Sales Assembly’s Sales Souffle is a monthly collection of tips, trends, and tactics to help you navigate the Michelin Starred world of Tech Sales – featuring yours truly, Chef Matt Green, Chief Revenue Officer here at Sales Assembly.
The concept of personalization in our outreach has been hammered home time and time again in our ecosystem, and rightfully so. Lost, however, in the midst of all the talk around personalization as it relates to the prospect we’re reaching out to, is enough focus on personalization as it relates to the company we’re reaching out to. How do you approach your customers based on what they are going through, rather than approaching customers based on your sales process, your fiscal quarters, and what you are going through?
One of the many personalization tools in your arsenal should be understanding how to speak to your customers based on their fiscal year. Below are a series of questions that you absolutely should be able to answer about the company you’re trying to sell into:
- When do they budget?
- When do they buy?
- When is their fiscal year?
- Are you trying to sell to them outside of their timeline?
- What does the prospect care most about during the time that you’re talking to them (based on their fiscal year)?
FYI – for many companies, numbers 1, 2, and 3 are completely different time periods. One of the biggest missteps a rep can make is to talk to a prospect as though all 3 are happening at once.
If you’re a rep, it’s imperative that you find out the answer to these questions as early on in the sales process as possible. Be a dear and also log this information into your CRM. If fields for numbers 1-3 don’t exist, holla at whoever has admin capabilities and get these added ASAP.
There’s a significant shift towards companies taking a product-led growth approach while also an increased focus on driving expansion revenue from existing customers. Correlated is a tool that recently came out of stealth (fueled by a $9M Series A) that leverages some really cool looking analytics to give sales reps a heads up when it’s time for them to engage with self-service customers, highlight expansion opportunities within existing customers based on how they’re using your product, and help a rep prioritize who to reach out to and at what time. Definitely a platform worth exploring!
Speaking of things worth exploring, in last month’s Sales Souffle, I highlighted the little-known fact that Vidyard offered a complimentary video selling masterclass to the public. Well, the powers that be at Vidyard loved the influx of folks looking to uplevel their video selling game and now want to make sure that all readers of this humble little newsletter have access to their product’s Pro features free for 30 days – all you have to do is sign up here and begin including some CTAs in the videos you’re sending to prospects!
Below are a few tips from leading B2B tech sales pros from across our awesome community:
Chris Kosrow – Sales Manager, US Growth – Showpad
Q: How do your best sellers approach “champion enablement”?
A: Make it easy on them! Any strong champion is going to do their best to help you win because it’s a win for them too, but the more that you can over-prepare them, or explain what your plans and intended outcomes are, the better.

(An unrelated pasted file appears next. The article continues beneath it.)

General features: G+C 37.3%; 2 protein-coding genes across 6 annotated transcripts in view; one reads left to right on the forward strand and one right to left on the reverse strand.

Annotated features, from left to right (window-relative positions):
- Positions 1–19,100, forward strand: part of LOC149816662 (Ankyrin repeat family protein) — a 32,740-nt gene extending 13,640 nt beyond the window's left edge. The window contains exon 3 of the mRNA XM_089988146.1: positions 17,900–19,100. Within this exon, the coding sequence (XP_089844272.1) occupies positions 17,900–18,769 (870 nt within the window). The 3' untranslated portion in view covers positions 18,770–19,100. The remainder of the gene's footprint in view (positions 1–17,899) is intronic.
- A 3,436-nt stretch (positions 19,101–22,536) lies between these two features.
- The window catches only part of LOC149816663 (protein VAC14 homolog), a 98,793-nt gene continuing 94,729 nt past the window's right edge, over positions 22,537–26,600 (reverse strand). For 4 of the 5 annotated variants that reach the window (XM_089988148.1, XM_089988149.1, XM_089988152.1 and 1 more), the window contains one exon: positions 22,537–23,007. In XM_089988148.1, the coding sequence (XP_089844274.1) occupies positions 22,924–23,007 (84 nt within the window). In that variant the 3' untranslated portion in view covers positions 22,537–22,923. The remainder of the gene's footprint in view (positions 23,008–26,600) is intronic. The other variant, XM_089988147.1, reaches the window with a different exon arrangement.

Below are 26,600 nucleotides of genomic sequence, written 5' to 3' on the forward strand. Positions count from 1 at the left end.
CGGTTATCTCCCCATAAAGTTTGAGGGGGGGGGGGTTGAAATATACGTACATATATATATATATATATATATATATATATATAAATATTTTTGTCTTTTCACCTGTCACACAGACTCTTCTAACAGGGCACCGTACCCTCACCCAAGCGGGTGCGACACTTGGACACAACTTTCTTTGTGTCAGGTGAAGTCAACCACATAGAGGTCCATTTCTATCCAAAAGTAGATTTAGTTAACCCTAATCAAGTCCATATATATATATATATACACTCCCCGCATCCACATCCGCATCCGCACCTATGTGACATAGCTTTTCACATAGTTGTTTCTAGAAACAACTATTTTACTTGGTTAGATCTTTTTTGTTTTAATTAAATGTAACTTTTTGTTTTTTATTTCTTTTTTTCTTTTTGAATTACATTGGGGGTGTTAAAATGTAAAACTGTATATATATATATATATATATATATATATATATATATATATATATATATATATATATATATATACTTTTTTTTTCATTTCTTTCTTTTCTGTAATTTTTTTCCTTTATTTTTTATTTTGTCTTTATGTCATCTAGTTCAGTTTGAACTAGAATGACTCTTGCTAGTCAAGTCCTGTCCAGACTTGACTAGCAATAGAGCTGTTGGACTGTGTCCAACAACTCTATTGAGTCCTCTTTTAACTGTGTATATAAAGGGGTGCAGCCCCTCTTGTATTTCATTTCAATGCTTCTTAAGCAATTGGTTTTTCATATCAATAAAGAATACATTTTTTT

Remember, you sell software a whole heck of a lot more than they buy it – so stop asking them what you should expect, or “what the process looks like from here” and instead make suggestions based on what you typically see. Here are some tangible tips on how to do this surrounding your most crucial meetings.
Send a “Champion Prep Email” or have a call ahead of any bigger group calls/demos to confirm attendees and their role in the evaluation, confirm the meeting cadence, share your presentation/demo flow, and confirm the intended outcome and next steps of the meeting to avoid having the awkward “let’s align on next steps” conversation with a big audience.
The most important part of any big meeting is the beginning, so in this prep, ask your champion to kick things off by introducing you, as well as why they are evaluating your solution. This will add instant credibility to everything you say after because your champion has already put your solution in the context of their business.
Immediately after the meeting, send your champion a message thanking them for gathering the group, share some thoughts on what went well, but most importantly, be vulnerable with what may have missed the mark. Pretending that everything went perfectly doesn’t do anyone any favors, but if you tell your champion that you felt like we may not have shown Sally exactly what she wanted to see with the Salesforce integration, it will only put them to work with you on getting Sally’s buy-in.
If you’re lucky enough to have a strong champion, make it easy for them to know what to expect and to do their part in making your combined dream a reality.
Be pleasantly persistent. 60% of customers say no 4 times before saying yes, while 48% (!!!) of salespeople never make even one follow-up attempt.
Meanwhile, 77% of decision-makers would prefer to connect with you via Zoom than on a phone call. Make sure your company invests $50 in ordering you a decent 1080p webcam and ring light off of Amazon.